From Passion to Profession: The Effects of Incorporating Activism Into Your Resume was originally published on College Recruiter.
In today’s increasingly socially conscious world, job applicants are finding it important to show potential employers that they are passionate and committed to fighting for the causes they believe in. A recent study conducted by Skynova revealed that half of Gen Zers would highlight their social activism on a resume. However, nearly half of the employers surveyed (47%) believe activism-related topics aren’t appropriate to include on resumes and could lead to candidate disqualification altogether, depending on the cause.
To dig deeper into the divide between Gen Z job seekers and their potential future employers, we’ll first assess some new ways Gen Zers want to apply for work. Then, we’ll analyze how aligned both parties are on 21st-century job application standards and discuss the social movements Gen Zers want to include on their resumes (and those employers don’t want to see). These findings could help you when crafting your next job application.
Are Traditional Resumes a Thing of the Past?
Gen Zers want out with the old and in with the new when it comes to the job application process. In fact, 80% want to abolish cover letters, and one-third think companies shouldn’t require resumes anymore. Instead, Gen Zers believe portfolios of work, in-person screenings, and LinkedIn profiles represent themselves more appropriately and accurately. Video resumes were also a popular choice as a resume replacement, with over 1 in 4 Gen Zers believing this type of submission allows them to detail their values and beliefs better.
The Impact of Activism on Job Seekers and Employers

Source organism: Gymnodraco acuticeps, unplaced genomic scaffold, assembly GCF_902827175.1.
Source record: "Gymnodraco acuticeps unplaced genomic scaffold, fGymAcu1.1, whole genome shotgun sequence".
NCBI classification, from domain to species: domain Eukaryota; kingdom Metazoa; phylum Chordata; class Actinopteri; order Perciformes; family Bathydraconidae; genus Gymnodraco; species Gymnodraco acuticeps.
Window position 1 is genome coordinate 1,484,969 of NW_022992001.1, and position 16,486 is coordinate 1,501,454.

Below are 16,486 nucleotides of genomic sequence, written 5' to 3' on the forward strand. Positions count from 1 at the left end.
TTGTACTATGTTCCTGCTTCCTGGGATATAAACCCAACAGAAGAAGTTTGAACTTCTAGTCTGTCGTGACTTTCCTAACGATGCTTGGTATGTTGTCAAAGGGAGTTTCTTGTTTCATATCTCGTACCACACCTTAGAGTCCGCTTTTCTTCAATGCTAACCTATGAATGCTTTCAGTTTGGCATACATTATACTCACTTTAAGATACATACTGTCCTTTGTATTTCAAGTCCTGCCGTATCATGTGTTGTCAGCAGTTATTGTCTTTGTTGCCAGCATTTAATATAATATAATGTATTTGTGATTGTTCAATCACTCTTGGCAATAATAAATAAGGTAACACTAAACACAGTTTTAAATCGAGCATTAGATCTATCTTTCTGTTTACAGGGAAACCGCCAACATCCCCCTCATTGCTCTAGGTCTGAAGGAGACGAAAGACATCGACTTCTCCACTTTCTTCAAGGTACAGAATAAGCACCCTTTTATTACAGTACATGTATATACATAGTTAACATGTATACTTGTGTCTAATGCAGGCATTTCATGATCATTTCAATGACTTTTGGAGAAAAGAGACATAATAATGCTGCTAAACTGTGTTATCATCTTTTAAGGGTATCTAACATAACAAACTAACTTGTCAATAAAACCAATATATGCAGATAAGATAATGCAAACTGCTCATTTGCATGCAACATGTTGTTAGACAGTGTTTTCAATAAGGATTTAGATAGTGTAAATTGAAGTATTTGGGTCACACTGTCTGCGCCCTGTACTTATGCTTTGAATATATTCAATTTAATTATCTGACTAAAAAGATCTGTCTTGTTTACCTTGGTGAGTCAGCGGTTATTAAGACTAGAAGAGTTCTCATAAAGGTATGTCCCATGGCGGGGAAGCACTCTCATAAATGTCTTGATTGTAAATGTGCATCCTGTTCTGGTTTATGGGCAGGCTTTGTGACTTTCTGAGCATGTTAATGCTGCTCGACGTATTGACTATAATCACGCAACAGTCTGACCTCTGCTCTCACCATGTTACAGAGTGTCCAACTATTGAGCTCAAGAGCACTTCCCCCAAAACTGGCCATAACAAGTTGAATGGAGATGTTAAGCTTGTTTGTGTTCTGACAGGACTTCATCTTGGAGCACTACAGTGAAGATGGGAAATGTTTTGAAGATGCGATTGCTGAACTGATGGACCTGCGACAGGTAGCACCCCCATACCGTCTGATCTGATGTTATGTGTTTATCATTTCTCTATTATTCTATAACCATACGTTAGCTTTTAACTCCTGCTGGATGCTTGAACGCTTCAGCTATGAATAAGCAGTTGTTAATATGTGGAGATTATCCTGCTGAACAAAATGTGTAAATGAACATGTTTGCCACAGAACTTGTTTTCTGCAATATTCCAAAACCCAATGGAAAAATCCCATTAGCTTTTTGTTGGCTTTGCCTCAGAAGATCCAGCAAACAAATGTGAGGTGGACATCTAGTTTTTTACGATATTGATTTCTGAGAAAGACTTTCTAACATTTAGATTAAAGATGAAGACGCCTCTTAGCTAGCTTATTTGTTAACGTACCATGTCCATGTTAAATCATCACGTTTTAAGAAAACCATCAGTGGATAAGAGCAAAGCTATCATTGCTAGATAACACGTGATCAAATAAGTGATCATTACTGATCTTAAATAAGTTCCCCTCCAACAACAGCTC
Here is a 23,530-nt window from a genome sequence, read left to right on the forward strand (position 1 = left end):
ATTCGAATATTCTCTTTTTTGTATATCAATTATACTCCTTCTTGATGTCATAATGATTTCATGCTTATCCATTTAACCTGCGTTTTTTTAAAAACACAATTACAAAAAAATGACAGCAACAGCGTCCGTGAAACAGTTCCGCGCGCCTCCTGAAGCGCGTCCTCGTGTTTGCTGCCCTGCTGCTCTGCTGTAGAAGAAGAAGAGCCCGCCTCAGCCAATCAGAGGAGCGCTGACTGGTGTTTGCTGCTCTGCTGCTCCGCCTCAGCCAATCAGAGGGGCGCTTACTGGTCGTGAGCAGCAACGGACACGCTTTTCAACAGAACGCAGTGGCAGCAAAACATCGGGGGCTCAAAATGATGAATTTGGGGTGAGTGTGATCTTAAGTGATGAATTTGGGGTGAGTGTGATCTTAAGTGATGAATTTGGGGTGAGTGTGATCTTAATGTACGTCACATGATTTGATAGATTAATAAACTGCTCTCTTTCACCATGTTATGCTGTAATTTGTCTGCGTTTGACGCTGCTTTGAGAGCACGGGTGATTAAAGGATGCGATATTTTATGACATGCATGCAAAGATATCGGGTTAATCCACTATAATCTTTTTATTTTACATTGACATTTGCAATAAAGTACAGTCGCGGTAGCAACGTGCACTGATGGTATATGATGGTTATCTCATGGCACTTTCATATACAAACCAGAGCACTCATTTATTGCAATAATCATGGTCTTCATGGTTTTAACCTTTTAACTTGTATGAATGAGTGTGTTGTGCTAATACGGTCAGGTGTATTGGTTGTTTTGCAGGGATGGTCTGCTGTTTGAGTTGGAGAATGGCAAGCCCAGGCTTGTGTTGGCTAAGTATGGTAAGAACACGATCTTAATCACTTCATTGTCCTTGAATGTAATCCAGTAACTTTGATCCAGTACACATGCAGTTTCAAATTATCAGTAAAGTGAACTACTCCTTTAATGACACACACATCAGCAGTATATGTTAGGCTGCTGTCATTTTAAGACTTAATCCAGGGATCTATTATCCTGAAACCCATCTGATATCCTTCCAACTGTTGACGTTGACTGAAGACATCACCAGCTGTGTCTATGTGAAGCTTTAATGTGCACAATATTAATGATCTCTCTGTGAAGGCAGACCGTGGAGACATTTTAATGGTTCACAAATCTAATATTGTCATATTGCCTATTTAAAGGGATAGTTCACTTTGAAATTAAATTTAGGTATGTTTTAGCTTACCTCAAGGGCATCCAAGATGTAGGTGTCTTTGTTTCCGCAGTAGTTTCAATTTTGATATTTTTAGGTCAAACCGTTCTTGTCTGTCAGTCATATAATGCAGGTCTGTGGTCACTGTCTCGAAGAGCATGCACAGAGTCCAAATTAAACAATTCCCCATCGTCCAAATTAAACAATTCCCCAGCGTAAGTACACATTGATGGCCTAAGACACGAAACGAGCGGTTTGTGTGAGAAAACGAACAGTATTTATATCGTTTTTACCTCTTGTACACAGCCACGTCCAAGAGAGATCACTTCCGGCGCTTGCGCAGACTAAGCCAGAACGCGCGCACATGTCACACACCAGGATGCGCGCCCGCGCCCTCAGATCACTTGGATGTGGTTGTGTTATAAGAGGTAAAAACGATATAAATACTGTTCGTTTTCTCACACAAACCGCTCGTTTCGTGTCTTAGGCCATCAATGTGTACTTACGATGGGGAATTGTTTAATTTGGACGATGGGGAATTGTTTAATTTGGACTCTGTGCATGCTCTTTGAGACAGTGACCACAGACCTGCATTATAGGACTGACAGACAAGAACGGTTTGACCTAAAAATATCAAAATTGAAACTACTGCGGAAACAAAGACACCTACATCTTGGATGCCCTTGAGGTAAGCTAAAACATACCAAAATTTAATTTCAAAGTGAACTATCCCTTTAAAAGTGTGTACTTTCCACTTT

Unfortunately, Gen Zers are more excited about touching on activism in job submissions than employers are. While about 46% of young job applicants wanted its inclusion to become a more acceptable practice, 71% of the employers did not. And almost 20% of hiring managers wouldn’t hesitate to turn down applicants who didn’t share similar beliefs. So while most employers want to avoid the subject altogether, some still feel strongly enough about their own values and beliefs to allow them to sway their hiring decisions.
Backing Your Beliefs
Employer opinions aside, Gen Zers are eager to bulk up their resumes with volunteering experience for social justice organizations, fundraising efforts, and participation in awareness campaigns. But they still need to be wary of getting disqualified for a job if they showcase their anti-vaccine views or support for stricter gun legislation, Black Lives Matter, the #MeToo movement, and racial injustice. The study found social activism surrounding these causes was likeliest to remove candidates from the consideration pile. Still, many Gen Zers included their support for these movements in applications, staying true to their beliefs in the face of heightened risk.
A New Era of Job Candidates
There’s certainly a divide between Gen Z job seekers and employers looking to onboard them. While applicants want to highlight their activism, hiring managers aren’t as keen to know about it. In fact, support for certain social causes could disqualify someone’s application altogether. But considering how vocal this young generation is in their support of social justice, employers could one day join their own movement for change, perhaps starting with their job onboarding process.